In linear algebra, a **QR decomposition**, also known as a **QR factorization** or **QU factorization**, is a decomposition of a matrix A into a product A = QR of an orthogonal matrix Q and an upper triangular matrix R. QR decomposition is often used to solve the linear least squares problem and is the basis for a particular eigenvalue algorithm, the QR algorithm.

Any real square matrix A may be decomposed as

where Q is an orthogonal matrix (its columns are orthogonal unit vectors meaning Q T = Q − 1 {\displaystyle Q^{\textsf {T}}=Q^{-1}} ) and R is an upper triangular matrix (also called right triangular matrix). If A is invertible, then the factorization is unique if we require the diagonal elements of R to be positive.

If instead A is a complex square matrix, then there is a decomposition A = QR where Q is a unitary matrix (so Q ∗ = Q − 1 {\displaystyle Q^{*}=Q^{-1}} ).

If A has n linearly independent columns, then the first n columns of Q form an orthonormal basis for the column space of A. More generally, the first k columns of Q form an orthonormal basis for the span of the first k columns of A for any 1 ≤ k ≤ n.[1] The fact that any column k of A only depends on the first k columns of Q is responsible for the triangular form of R.[1]

More generally, we can factor a complex m×n matrix A, with m ≥ n, as the product of an m×m unitary matrix Q and an m×n upper triangular matrix R. As the bottom (m−n) rows of an m×n upper triangular matrix consist entirely of zeroes, it is often useful to partition R, or both R and Q:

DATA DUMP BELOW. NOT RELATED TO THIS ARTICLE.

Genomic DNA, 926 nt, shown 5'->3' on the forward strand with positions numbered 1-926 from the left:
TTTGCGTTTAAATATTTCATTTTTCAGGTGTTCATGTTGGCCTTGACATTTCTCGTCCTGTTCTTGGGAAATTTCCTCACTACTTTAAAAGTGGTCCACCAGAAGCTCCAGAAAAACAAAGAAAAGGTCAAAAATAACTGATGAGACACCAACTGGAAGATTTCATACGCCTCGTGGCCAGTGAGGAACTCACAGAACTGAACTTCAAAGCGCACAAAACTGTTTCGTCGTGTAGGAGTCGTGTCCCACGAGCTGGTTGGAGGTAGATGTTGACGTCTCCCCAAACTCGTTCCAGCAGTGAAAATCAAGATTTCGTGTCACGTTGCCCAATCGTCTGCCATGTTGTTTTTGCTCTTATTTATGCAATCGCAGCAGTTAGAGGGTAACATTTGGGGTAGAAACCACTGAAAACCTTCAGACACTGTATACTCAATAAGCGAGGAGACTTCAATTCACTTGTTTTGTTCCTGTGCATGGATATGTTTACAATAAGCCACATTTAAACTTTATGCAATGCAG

where R1 is an n×n upper triangular matrix, 0 is an (m − n)×n zero matrix, Q1 is m×n, Q2 is m×(m − n), and Q1 and Q2 both have orthogonal columns.

Golub & Van Loan (1996, §5.2) call Q1R1 the thin QR factorization of A; Trefethen and Bau call this the reduced QR factorization.[1] If A is of full rank n and we require that the diagonal elements of R1 are positive then R1 and Q1 are unique, but in general Q2 is not. R1 is then equal to the upper triangular factor of the Cholesky decomposition of A* A (= ATA if A is real).

Analogously, we can define QL, RQ, and LQ decompositions, with L being a lower triangular matrix.

There are several methods for actually computing the QR decomposition, such as by means of the Gram–Schmidt process, Householder transformations, or Givens rotations. Each has a number of advantages and disadvantages.

Consider the Gram–Schmidt process applied to the columns of the full column rank matrix A = [ a 1 ⋯ a n ] {\displaystyle A={\begin{bmatrix}\mathbf {a} _{1}&\cdots &\mathbf {a} _{n}\end{bmatrix}}} , with inner product ⟨ v , w ⟩ = v T w {\displaystyle \langle \mathbf {v} ,\mathbf {w} \rangle =\mathbf {v} ^{\textsf {T}}\mathbf {w} } (or ⟨ v , w ⟩ = v ∗ w {\displaystyle \langle \mathbf {v} ,\mathbf {w} \rangle =\mathbf {v} ^{*}\mathbf {w} } for the complex case).